‘The Young King’ clearly represents this clash of interests in Wilde’s philosophies. The story concerns a boy king whose love of luxury and artistic beauty lead him to great extravagancies. However, a dream on the night before he is due to be crowned which shows him the sufferings of the poor who enable him to live in such affluence causes him to renounce his riches, and he is blessed by God in return. Although the most hopeful story within the collection, ‘The Young King’ still displays the agonising conflict between the love of art and the sympathy to the plight of the poor which Wilde himself experienced. The tale is also replete with homoerotic imagery. The Young King’s beauty is emphasised in the tale: he is ‘wild-eyed… like a brown woodland faun,’ prompting Jack Zipes to see him as ‘a homoerotic portrayal of an idealised lover.’ Note also that the art so loved by the King portrays exclusively male beauty – he adores ‘a Greek gem, carved with the figure of Adonis’ as well as a silver representation of Endymion, and is discovered ‘pressing his warm lips to the marble brow of an antique statue… inscribed with the name of the Bithynian slave of Hadrian.’ There is an indulgence of pure sensuality in this passage, an unadulterated joy in the worship of exquisite male beauty. There is a sense that homosexual desire – much more so that heterosexual – is bound up solely with beauty and love, liberated from concerns of procreation. It is a love which exists purely for the joy of loving, much the same as the love of art, which holds no utilitarian function but is rewarding nonetheless. It is also significant that among the King’s art collection is the figure of ‘a laughing Narcissus in green bronze [holding] a polished mirror above its head.’ Narcissus has often been associated with homosexual love – consider the Lacanian theory of the mirror image. Narcissus, like the homosexual, cannot feel anything for the allure of the Other, focussing instead on his own image, represented in another man. The statue therefore both represents the single-mindedness of the Young King, who cannot see beyond his own aesthetic pleasures, and acts as a motif for same-sex desire. While the tale has a happy ending of sorts – the King repents his thoughtlessness and is redeemed – it is telling that Wilde can only atone for the boy’s human follies by taking him outside the human and making him almost a divine being. It demonstrates that for Wilde, there was no easy, human solution to the predicament of his aesthetic and homosexual desires and the desire to care for his children and improve social conditions. His personal agony has no easy solution, and he indulges in the fantasy of divine benediction as a means of vicarious comfort.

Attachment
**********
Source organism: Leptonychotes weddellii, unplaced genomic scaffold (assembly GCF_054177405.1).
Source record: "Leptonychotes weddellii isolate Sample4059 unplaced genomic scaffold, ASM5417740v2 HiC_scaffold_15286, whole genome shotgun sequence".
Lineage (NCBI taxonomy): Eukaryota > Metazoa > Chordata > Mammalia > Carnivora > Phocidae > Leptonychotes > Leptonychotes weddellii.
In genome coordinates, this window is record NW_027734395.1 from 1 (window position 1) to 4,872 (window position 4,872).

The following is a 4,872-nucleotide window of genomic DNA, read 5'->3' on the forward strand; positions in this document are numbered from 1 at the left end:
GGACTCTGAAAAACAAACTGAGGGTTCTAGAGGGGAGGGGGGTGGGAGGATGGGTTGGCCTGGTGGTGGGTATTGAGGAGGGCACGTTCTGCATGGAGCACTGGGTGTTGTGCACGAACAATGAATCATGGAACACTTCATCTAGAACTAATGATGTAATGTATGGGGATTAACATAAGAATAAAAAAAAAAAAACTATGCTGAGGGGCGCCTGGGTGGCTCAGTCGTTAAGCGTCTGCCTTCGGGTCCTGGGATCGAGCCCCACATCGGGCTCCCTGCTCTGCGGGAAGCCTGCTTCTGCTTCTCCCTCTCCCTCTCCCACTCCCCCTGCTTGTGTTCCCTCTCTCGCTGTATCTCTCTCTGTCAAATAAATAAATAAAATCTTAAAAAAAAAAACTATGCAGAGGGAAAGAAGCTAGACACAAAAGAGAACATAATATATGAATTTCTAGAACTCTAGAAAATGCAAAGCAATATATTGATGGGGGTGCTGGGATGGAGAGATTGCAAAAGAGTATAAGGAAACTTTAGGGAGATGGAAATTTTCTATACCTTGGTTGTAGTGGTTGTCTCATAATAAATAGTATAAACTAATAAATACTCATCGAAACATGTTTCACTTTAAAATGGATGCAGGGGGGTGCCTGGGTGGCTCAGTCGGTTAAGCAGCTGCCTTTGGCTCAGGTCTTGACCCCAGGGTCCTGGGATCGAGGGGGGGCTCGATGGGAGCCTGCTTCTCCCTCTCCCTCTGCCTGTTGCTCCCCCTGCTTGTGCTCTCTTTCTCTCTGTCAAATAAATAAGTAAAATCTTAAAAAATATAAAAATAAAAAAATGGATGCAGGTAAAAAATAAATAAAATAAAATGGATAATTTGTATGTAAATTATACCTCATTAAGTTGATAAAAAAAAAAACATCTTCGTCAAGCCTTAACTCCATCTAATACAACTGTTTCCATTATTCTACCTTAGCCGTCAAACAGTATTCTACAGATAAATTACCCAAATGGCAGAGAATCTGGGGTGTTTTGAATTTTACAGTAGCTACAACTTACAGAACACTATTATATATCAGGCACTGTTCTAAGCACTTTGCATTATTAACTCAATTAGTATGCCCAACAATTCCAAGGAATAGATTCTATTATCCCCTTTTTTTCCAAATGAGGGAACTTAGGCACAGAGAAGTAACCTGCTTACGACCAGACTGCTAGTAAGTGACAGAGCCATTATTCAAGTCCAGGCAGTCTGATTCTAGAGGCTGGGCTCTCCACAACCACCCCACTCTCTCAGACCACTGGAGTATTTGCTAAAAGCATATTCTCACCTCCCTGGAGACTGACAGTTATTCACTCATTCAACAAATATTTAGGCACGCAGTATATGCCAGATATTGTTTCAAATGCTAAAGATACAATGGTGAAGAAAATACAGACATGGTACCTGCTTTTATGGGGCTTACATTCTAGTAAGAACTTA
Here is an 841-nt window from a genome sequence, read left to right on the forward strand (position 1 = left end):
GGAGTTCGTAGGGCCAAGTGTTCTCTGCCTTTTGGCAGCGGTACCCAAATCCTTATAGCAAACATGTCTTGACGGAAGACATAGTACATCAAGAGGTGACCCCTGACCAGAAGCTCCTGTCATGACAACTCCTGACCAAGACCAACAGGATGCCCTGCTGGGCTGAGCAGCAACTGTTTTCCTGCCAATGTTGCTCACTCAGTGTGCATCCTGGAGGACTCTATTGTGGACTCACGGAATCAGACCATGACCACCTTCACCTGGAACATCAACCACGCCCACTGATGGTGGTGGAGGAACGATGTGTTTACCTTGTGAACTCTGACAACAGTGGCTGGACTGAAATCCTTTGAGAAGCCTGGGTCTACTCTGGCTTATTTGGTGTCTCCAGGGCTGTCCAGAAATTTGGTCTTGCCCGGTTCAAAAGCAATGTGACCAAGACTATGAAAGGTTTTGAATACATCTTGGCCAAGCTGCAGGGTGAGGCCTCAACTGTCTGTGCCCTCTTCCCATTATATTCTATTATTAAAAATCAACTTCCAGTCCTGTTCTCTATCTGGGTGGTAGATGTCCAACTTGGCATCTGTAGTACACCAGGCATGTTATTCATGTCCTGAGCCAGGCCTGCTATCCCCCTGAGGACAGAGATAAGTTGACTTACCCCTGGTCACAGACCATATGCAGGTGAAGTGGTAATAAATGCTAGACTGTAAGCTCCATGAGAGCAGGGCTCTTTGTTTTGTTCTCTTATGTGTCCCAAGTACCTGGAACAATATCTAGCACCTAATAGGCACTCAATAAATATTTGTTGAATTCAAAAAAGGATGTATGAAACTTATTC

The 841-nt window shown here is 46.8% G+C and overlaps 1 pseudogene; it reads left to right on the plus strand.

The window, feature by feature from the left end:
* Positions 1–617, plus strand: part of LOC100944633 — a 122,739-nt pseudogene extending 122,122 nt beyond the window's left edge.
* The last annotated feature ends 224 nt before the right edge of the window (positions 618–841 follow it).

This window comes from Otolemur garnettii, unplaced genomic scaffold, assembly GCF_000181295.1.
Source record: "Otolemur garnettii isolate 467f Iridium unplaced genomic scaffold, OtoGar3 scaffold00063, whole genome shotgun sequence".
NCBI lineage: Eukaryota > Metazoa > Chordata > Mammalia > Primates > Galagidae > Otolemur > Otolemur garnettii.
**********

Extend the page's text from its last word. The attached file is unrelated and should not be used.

The image of mirrors and self-confrontation reappear in two other stories in the volume, ‘The Star Child’ and ‘The Birthday of the Infanta.’ ‘The Star Child’ concerns the story of a beautiful youth who is so enamoured with himself that he becomes cruel, and it is only through losing his beauty and enduring much suffering that he can redeem himself. Here, the reference to Narcissus takes form in the boy’s extreme vanity, and once again Wilde takes the opportunity to dwell on the pleasures of male beauty. The child is represented as a strange amalgamation of nature and artifice, with his white skin, ‘delicate as sawn ivory,’ his hair ‘like the rings of the daffodil,’ his lips like ‘petals’ and eyes like ‘violets by a river of pure water.’ Wilde also declares that ‘his body [was] like the narcissus of a field where the mower comes not’ – another reference to the Greek hero. He is the perfect blend of art and what is most pleasing about nature, and once more the beauty of men is glorified. Significantly, it is when the Star Child cruelly rejects a woman – in this case, his mother – that his beauty is taken from him. His horrified gaze into the mirror reveals ‘the face of a toad’ and a ‘body scaled like an adder.’ This moment of revelation could easily be a reference to Wilde’s realisation of his homosexuality – many critics such as Norbert Kohl have seen the rejection of the mother as Wilde’s rejection of his wife, to whom the volume was dedicated. Notably, the tale ends on a bitter note. Despite regaining his beauty and earning the right to a kingdom, Wilde informs the reader that the Star Child will die after three years because his suffering had been too great, and that the next king would rule badly. This is yet another blow to the ‘Happily Ever After’ of fairy tales, and provides further evidence of Wilde’s ‘note of doom’, which realises that the homosexual lover will never achieve true acceptance or happiness in this world.